The program has enrolled about 600 candidates. But it’s funded in part by federal pandemic-relief money, and Carey Dahncke, the center’s executive director, said he’s not sure it can maintain such a high volume when that money runs out.

Oklahoma, too, is trying to address the problem by helping paraprofessionals earn special education teaching licenses. Meanwhile, some districts have to rely on substitute teachers, said Shawn Hime, the executive director of the Oklahoma State School Boards Association.

Districts are also using financial incentives. In Oklahoma, special education teachers receive 5 percent premiums on their salaries, but Hime said that incentive hasn’t been enough to make a real difference in the shortages. Some districts have increased the salary differential to upwards of 10 percent, he said, or have offered signing or retention bonuses between $3,000 and $5,000.

The Status of the Teaching Profession Has Hit a 50-Year Low. Can It Be Turned Around?

Who wants to be a teacher? The silence may be resounding.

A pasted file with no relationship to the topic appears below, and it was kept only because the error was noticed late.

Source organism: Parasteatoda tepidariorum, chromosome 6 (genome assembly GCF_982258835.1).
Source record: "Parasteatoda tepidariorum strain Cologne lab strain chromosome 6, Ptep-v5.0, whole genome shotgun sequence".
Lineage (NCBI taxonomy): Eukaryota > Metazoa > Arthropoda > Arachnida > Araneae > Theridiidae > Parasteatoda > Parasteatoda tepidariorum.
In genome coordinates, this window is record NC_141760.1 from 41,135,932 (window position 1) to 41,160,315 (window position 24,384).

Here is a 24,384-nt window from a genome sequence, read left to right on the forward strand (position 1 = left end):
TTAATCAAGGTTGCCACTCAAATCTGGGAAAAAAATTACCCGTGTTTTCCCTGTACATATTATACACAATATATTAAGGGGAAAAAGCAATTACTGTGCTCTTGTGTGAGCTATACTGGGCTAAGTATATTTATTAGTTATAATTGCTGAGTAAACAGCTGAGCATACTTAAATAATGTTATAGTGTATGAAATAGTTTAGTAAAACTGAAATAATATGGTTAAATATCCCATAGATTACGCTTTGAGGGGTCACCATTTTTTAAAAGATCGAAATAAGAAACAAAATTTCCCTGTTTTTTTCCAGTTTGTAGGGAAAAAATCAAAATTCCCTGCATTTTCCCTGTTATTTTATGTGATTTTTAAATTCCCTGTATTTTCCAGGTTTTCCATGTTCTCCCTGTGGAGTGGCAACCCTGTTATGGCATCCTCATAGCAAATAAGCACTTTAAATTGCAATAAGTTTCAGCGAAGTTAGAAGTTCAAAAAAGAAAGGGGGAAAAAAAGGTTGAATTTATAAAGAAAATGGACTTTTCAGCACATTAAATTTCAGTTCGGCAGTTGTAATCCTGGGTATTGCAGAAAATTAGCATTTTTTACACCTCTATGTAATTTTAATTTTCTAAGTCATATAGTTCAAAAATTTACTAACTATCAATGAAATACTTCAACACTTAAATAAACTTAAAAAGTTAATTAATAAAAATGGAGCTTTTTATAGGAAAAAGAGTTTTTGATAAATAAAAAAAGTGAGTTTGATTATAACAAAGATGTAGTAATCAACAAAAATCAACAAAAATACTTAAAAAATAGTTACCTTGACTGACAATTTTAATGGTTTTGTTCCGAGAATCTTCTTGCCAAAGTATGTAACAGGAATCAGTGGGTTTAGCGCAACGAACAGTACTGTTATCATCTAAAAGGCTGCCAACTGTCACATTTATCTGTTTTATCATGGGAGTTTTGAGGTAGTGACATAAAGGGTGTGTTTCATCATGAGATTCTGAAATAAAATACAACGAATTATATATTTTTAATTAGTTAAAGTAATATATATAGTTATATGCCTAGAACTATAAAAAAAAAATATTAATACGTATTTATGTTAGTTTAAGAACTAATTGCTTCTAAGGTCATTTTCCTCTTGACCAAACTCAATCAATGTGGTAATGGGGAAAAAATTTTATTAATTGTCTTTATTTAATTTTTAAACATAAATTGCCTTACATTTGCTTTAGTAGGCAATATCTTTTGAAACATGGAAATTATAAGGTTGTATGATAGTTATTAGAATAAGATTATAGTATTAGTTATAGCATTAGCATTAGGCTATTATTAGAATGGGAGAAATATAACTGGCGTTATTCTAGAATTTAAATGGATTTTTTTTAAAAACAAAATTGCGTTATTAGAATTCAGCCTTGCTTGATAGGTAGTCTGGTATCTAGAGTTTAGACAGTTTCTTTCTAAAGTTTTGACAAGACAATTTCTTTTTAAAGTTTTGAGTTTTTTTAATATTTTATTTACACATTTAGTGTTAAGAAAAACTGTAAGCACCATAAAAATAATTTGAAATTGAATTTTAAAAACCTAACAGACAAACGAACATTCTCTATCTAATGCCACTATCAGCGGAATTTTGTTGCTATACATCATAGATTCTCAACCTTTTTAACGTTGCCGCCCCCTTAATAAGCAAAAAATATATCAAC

Based on a study that came out last week, the status of the profession is at its lowest point in five decades.

Researchers at Brown University and the University at Albany compiled and analyzed decades’ worth of national data from more than a dozen sources about factors like teachers’ morale, the perceived prestige of the profession, and interest in entering the field, to create an annual profile of the profession between 1970 and 2022.

What they found suggests that the pandemic only exacerbated the decline in prestige and attractiveness of teaching.

“When you look at the data that we have, it’s hard to see us in a spot anywhere else other than a really critical tipping point in public education,” said Matthew Kraft, an associate professor of education and economics at Brown and co-author of the report.